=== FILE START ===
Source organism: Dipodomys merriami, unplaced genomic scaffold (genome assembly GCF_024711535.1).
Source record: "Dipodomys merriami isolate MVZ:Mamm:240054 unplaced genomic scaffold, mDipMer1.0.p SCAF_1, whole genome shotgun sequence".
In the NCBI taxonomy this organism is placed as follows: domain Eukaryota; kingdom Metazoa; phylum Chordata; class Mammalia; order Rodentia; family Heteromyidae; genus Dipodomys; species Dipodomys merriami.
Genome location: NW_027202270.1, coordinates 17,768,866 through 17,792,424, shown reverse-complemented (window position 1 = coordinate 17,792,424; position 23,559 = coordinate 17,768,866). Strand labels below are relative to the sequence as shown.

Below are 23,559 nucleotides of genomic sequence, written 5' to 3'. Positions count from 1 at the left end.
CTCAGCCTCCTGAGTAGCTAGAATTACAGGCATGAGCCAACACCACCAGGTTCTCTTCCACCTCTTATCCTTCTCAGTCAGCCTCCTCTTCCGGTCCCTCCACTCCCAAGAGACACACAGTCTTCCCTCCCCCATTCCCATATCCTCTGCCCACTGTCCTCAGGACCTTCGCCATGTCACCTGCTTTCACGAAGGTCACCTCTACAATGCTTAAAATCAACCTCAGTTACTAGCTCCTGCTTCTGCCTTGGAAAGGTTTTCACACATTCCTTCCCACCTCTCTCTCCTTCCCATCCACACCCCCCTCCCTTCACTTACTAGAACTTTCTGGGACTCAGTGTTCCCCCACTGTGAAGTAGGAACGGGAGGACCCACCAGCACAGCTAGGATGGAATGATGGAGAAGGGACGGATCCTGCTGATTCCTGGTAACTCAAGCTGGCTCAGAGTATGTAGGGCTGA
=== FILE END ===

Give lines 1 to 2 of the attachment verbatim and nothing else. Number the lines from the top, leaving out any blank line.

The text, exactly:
Source organism: Dipodomys merriami, unplaced genomic scaffold (genome assembly GCF_024711535.1).
Source record: "Dipodomys merriami isolate MVZ:Mamm:240054 unplaced genomic scaffold, mDipMer1.0.p SCAF_1, whole genome shotgun sequence".